or power to alter, amend, revoke, or terminate the trust or any of
its terms, except that the trust may include language that provides
that the trust may be amended but only if necessary to conform with
subsequent changes to the requirements of 42 U.S.C. 1396p(d)(4)(A)
or synonymous state law.
e]) The trust cannot be altered or converted from an
individual trust to a "pooled trust" under 42 U.S.C.
f]) The trust must terminate upon the death of the disabled
individual or exhaustion of trust corpus and must include language
that specifically provides that upon the death of the beneficiary
or early termination of the trust, whichever occurs first, the
trustees will notify Medicaid and will pay all amounts remaining in
the trust to the State up to the total amount of medical assistance
the State has paid on behalf of the individual. The trust shall
comply fully with this obligation to first repay the State without
requiring the State to take any action except to establish the
amount to be repaid.
g]) The sole lifetime beneficiary of the trust must be the
disabled individual, and the Medicaid agency must be the preferred
remainder beneficiary. Distributions from the trust during the
beneficiary's lifetime may be made only to or for the benefit
of the disabled individual.
h]) The eligibility agency shall continue to exclude assets
held in the trust from countable resources after the disabled
individual reaches age 65. Subsequent additions to the trust other
than interest on the corpus after the person turns 65 are not
assets of an individual under age 65 and the agency shall treat the
transfer as a transfer of resources for less than fair market
value, which may create a period of ineligibility for certain
i]) A trust that provides benefits to other persons is not an
individual special needs trust and does not the meet the criteria
to be excluded from resources.
j]) A corporate trustee may charge a reasonable fee for
k]) The trust may compensate a guardian only as provided by
law. The trust may not compensate the parent of a minor child from
the trust as the child's guardian.
l]) Additional trusts cannot be created within the special
(3) The Department adopts the provisions of 42 U.S.C. 1396p(d)(4)(C) concerning pooled trusts for disabled individuals. A pooled trust is a specific trust for disabled individuals that meets all of the following conditions:
(a) The trust contains the assets of disabled individuals;
(b) The trust must be established and managed by an entity that has been granted non-profit status by the Internal Revenue Service. The non-profit entity must submit to the State a letter documenting the non-profit status with the trust documents;
(c) The trustees must maintain a separate account for each disabled beneficiary whose assets are placed in the pooled trust; however, for the purposes of investment and management of the funds, the trust may pool the funds from the individual accounts. If someone other than the beneficiary transfers assets to the pooled trust administrator to be used on behalf of that beneficiary of the pooled trust, the eligibility agency shall treat the assets as a gift to that beneficiary, which the administrator must add to and manage as part of the balance of the beneficiary's account and which are subject to all provisions of Medicaid restrictions that govern pooled trusts.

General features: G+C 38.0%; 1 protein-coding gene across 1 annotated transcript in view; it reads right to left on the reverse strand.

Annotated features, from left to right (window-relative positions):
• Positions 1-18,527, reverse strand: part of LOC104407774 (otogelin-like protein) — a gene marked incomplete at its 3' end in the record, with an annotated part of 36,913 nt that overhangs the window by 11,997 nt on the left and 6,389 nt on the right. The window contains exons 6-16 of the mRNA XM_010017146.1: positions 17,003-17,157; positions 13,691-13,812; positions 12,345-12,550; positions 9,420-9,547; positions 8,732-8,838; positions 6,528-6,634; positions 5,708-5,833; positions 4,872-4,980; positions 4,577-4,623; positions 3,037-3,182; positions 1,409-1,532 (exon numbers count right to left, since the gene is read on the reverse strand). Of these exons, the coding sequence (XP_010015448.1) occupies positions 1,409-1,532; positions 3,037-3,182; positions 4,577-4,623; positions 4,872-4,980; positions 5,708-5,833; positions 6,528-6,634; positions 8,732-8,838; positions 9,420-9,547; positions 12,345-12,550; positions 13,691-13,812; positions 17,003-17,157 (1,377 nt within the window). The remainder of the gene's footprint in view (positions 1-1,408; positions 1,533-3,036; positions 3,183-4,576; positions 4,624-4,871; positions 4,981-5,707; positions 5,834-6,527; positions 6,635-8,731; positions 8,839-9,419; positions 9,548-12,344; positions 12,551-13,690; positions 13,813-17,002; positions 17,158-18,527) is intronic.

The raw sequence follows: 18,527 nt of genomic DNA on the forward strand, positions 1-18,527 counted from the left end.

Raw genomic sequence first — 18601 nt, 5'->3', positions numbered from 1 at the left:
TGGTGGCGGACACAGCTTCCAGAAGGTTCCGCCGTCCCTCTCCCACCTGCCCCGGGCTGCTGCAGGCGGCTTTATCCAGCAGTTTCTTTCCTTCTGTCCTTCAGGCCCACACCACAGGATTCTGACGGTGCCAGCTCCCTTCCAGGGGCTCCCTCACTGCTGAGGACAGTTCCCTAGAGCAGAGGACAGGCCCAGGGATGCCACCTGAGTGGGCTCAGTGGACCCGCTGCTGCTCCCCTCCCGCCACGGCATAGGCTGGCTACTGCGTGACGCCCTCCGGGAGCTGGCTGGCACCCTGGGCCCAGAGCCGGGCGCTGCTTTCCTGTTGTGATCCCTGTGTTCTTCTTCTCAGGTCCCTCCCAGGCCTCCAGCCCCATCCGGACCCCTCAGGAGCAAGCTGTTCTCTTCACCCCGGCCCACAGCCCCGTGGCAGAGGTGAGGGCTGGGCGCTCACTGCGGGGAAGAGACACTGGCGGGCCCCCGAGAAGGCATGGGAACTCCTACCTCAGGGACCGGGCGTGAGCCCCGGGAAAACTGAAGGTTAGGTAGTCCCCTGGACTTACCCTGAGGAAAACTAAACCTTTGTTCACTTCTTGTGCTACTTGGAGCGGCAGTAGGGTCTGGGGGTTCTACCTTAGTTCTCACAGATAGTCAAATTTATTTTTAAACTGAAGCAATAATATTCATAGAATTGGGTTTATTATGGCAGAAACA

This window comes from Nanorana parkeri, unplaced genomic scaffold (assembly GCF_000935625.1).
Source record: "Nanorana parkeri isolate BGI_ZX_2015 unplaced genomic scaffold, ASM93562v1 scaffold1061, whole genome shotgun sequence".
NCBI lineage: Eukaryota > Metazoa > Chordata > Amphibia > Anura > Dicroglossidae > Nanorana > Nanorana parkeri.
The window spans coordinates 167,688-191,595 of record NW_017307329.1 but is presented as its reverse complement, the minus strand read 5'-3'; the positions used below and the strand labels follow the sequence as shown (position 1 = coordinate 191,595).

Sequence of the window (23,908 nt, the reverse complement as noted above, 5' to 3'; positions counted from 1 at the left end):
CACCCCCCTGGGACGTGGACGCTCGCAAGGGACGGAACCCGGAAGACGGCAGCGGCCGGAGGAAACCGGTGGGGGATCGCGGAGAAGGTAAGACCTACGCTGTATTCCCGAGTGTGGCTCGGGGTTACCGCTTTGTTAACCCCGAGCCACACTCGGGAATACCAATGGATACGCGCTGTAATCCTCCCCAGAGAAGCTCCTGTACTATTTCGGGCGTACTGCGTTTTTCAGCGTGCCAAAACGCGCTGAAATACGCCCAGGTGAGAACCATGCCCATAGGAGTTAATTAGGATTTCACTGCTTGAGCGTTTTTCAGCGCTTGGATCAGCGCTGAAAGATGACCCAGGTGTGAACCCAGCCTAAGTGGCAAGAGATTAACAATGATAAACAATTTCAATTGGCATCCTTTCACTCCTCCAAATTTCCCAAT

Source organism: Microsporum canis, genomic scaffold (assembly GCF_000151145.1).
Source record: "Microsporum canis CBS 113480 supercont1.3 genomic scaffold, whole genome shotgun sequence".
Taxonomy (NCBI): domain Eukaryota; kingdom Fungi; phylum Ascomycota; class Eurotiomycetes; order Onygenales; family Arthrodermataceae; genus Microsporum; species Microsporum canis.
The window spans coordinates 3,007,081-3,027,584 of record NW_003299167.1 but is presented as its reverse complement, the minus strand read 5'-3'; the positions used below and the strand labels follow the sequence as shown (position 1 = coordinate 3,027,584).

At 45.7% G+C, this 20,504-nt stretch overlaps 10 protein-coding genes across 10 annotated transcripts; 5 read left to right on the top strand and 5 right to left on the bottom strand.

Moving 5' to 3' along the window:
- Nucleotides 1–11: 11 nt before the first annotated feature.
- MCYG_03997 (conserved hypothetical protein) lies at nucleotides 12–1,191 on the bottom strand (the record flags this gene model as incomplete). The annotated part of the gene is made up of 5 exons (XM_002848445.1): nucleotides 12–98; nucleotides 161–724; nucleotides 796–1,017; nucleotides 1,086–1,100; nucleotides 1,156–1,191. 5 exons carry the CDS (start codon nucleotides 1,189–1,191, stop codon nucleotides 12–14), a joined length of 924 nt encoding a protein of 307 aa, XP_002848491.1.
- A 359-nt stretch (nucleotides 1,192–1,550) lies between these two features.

(d) Accounts in the trust must be established solely for the benefit of individuals who are disabled as defined in 42 U.S.C. 1382c(a)(3).
(e) The trust must be irrevocable; accounts set up in the trust must be irrevocable.
(f) Individual accounts may be established only by the parent, grandparent or legal guardian of the individual, by the individual, or by a court.
(g) An initial transfer of funds or any additions or augmentations to a pooled trust account by an individual 65 years of age or older is a transfer of assets for less than fair market value and may create a period of ineligibility for certain Medicaid services.
(h) The disabled individual cannot control any spending by the trust.
(i) Individual trust accounts may not be liquidated before the death of the beneficiary without first making payment to the State for medical assistance paid on behalf of the individual.
(j) The trust must include language that specifically provides that upon the death of the trust account beneficiary, the trustees will notify the Medicaid agency and will pay all amounts remaining in the beneficiary's account to the State up to the total medical assistance paid on behalf of the beneficiary. The trust may retain a maximum of 50% of the amount remaining in the beneficiary's account at death to be used for other disabled individuals if the trust has established provisions by which it will assure that the retained funds are used only for individuals meeting the disability criteria found in 42 U.S.C. 1382c(a)(3).
(k) A pooled trust that retains some portion of a deceased beneficiary's trust funds must describe how retained funds are used for other disabled persons. Any funds that are placed in an individual beneficiary's account or that are used to set up an account for an individual beneficiary who does not otherwise have funds to place in the pooled trust are subject to all of the provisions of Medicaid restrictions that govern pooled trusts. The pooled trust may include a plan for using retained funds only for incidental, one-time services to qualified disabled individuals who do not have accounts in the pooled trust.